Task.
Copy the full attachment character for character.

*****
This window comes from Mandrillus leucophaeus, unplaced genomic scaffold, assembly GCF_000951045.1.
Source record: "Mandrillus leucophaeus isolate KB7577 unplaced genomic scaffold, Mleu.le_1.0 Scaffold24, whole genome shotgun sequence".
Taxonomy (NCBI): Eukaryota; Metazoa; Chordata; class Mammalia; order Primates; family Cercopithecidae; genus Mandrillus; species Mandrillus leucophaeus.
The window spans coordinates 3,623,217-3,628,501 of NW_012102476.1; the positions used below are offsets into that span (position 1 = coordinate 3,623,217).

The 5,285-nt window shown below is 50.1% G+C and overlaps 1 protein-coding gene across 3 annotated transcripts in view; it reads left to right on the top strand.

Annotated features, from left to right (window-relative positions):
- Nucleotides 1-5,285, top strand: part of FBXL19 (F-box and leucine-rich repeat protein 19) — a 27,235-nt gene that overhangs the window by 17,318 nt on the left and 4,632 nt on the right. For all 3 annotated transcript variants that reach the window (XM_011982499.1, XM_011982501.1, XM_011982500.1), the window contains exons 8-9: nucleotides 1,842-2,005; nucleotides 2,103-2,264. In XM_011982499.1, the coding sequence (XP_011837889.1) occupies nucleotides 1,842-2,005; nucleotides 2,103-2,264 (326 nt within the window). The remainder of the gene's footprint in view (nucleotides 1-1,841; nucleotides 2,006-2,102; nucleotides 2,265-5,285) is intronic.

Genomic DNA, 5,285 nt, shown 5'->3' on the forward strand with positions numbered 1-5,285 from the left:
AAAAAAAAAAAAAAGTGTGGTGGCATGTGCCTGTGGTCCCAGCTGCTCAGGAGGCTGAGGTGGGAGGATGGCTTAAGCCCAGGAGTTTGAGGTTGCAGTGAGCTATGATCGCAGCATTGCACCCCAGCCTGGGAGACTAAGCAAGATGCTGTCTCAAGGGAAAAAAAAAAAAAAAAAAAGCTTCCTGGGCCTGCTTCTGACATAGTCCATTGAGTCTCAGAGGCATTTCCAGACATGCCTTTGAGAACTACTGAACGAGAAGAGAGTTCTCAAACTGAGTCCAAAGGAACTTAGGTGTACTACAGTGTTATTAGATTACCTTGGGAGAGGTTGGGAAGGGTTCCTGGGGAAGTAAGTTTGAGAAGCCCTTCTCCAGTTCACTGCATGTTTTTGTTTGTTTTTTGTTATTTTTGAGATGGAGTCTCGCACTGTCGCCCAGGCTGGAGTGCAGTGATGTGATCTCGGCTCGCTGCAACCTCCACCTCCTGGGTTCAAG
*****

This window comes from Mandrillus leucophaeus, unplaced genomic scaffold, assembly GCF_000951045.1.
Source record: "Mandrillus leucophaeus isolate KB7577 unplaced genomic scaffold, Mleu.le_1.0 Scaffold24, whole genome shotgun sequence".
Taxonomy (NCBI): Eukaryota; Metazoa; Chordata; class Mammalia; order Primates; family Cercopithecidae; genus Mandrillus; species Mandrillus leucophaeus.
The window spans coordinates 3,623,217-3,628,501 of NW_012102476.1; the positions used below are offsets into that span (position 1 = coordinate 3,623,217).

The 5,285-nt window shown below is 50.1% G+C and overlaps 1 protein-coding gene across 3 annotated transcripts in view; it reads left to right on the top strand.

Annotated features, from left to right (window-relative positions):
- Nucleotides 1-5,285, top strand: part of FBXL19 (F-box and leucine-rich repeat protein 19) — a 27,235-nt gene that overhangs the window by 17,318 nt on the left and 4,632 nt on the right. For all 3 annotated transcript variants that reach the window (XM_011982499.1, XM_011982501.1, XM_011982500.1), the window contains exons 8-9: nucleotides 1,842-2,005; nucleotides 2,103-2,264. In XM_011982499.1, the coding sequence (XP_011837889.1) occupies nucleotides 1,842-2,005; nucleotides 2,103-2,264 (326 nt within the window). The remainder of the gene's footprint in view (nucleotides 1-1,841; nucleotides 2,006-2,102; nucleotides 2,265-5,285) is intronic.

Genomic DNA, 5,285 nt, shown 5'->3' on the forward strand with positions numbered 1-5,285 from the left:
AAAAAAAAAAAAAAGTGTGGTGGCATGTGCCTGTGGTCCCAGCTGCTCAGGAGGCTGAGGTGGGAGGATGGCTTAAGCCCAGGAGTTTGAGGTTGCAGTGAGCTATGATCGCAGCATTGCACCCCAGCCTGGGAGACTAAGCAAGATGCTGTCTCAAGGGAAAAAAAAAAAAAAAAAAAGCTTCCTGGGCCTGCTTCTGACATAGTCCATTGAGTCTCAGAGGCATTTCCAGACATGCCTTTGAGAACTACTGAACGAGAAGAGAGTTCTCAAACTGAGTCCAAAGGAACTTAGGTGTACTACAGTGTTATTAGATTACCTTGGGAGAGGTTGGGAAGGGTTCCTGGGGAAGTAAGTTTGAGAAGCCCTTCTCCAGTTCACTGCATGTTTTTGTTTGTTTTTTGTTATTTTTGAGATGGAGTCTCGCACTGTCGCCCAGGCTGGAGTGCAGTGATGTGATCTCGGCTCGCTGCAACCTCCACCTCCTGGGTTCAAG